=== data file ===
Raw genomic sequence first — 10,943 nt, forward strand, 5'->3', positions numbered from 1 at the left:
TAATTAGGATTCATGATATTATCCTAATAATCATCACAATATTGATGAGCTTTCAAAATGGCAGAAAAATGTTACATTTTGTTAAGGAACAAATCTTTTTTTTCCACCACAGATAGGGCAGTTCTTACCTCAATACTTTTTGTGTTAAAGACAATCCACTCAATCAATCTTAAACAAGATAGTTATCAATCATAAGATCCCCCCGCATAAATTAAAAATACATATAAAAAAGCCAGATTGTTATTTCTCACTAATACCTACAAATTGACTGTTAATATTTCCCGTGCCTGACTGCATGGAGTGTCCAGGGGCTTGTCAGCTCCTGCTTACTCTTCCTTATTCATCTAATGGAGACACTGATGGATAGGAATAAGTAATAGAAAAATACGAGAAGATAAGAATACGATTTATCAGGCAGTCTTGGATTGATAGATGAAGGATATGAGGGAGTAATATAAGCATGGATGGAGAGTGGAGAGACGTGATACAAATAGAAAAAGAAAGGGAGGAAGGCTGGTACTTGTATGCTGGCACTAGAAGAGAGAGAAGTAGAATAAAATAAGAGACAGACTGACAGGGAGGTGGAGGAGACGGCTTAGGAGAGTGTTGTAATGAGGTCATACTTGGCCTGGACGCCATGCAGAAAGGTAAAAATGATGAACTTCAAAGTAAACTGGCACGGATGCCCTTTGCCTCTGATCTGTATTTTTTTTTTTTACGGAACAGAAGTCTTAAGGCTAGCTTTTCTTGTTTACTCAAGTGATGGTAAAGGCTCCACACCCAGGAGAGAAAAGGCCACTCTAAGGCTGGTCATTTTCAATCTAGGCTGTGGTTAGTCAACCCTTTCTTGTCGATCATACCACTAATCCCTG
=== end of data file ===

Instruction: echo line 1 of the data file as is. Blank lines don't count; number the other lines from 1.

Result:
Raw genomic sequence first — 10,943 nt, forward strand, 5'->3', positions numbered from 1 at the left: